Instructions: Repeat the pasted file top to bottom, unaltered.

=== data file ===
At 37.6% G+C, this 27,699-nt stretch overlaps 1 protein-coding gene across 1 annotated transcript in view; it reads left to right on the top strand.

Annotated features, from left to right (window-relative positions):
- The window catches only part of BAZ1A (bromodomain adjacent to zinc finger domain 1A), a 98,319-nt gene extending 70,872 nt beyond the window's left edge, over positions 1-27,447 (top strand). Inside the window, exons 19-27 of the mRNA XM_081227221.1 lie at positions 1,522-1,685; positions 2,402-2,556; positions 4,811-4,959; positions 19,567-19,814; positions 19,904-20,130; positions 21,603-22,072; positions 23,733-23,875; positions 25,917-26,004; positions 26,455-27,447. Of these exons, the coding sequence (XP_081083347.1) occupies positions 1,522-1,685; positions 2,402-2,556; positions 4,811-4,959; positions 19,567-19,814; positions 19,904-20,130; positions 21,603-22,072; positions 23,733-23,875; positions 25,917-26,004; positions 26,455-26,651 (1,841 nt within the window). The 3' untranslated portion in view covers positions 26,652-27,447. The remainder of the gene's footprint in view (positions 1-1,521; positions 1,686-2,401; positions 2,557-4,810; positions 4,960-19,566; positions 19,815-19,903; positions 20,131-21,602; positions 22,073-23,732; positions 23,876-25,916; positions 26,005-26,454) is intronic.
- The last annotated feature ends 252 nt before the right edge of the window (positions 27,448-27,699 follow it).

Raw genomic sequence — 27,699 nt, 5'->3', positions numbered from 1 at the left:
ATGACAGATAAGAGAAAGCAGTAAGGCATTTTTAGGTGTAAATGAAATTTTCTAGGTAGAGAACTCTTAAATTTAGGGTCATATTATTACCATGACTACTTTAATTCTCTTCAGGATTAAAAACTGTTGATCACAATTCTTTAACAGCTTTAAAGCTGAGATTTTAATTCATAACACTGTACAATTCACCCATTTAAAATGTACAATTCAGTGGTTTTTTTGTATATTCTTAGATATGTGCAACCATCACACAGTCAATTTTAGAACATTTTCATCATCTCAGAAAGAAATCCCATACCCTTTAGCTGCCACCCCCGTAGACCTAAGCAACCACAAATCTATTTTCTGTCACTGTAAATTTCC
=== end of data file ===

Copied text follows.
At 37.6% G+C, this 27,699-nt stretch overlaps 1 protein-coding gene across 1 annotated transcript in view; it reads left to right on the top strand.

Annotated features, from left to right (window-relative positions):
- The window catches only part of BAZ1A (bromodomain adjacent to zinc finger domain 1A), a 98,319-nt gene extending 70,872 nt beyond the window's left edge, over positions 1-27,447 (top strand). Inside the window, exons 19-27 of the mRNA XM_081227221.1 lie at positions 1,522-1,685; positions 2,402-2,556; positions 4,811-4,959; positions 19,567-19,814; positions 19,904-20,130; positions 21,603-22,072; positions 23,733-23,875; positions 25,917-26,004; positions 26,455-27,447. Of these exons, the coding sequence (XP_081083347.1) occupies positions 1,522-1,685; positions 2,402-2,556; positions 4,811-4,959; positions 19,567-19,814; positions 19,904-20,130; positions 21,603-22,072; positions 23,733-23,875; positions 25,917-26,004; positions 26,455-26,651 (1,841 nt within the window). The 3' untranslated portion in view covers positions 26,652-27,447. The remainder of the gene's footprint in view (positions 1-1,521; positions 1,686-2,401; positions 2,557-4,810; positions 4,960-19,566; positions 19,815-19,903; positions 20,131-21,602; positions 22,073-23,732; positions 23,876-25,916; positions 26,005-26,454) is intronic.
- The last annotated feature ends 252 nt before the right edge of the window (positions 27,448-27,699 follow it).

Raw genomic sequence — 27,699 nt, 5'->3', positions numbered from 1 at the left:
ATGACAGATAAGAGAAAGCAGTAAGGCATTTTTAGGTGTAAATGAAATTTTCTAGGTAGAGAACTCTTAAATTTAGGGTCATATTATTACCATGACTACTTTAATTCTCTTCAGGATTAAAAACTGTTGATCACAATTCTTTAACAGCTTTAAAGCTGAGATTTTAATTCATAACACTGTACAATTCACCCATTTAAAATGTACAATTCAGTGGTTTTTTTGTATATTCTTAGATATGTGCAACCATCACACAGTCAATTTTAGAACATTTTCATCATCTCAGAAAGAAATCCCATACCCTTTAGCTGCCACCCCCGTAGACCTAAGCAACCACAAATCTATTTTCTGTCACTGTAAATTTCC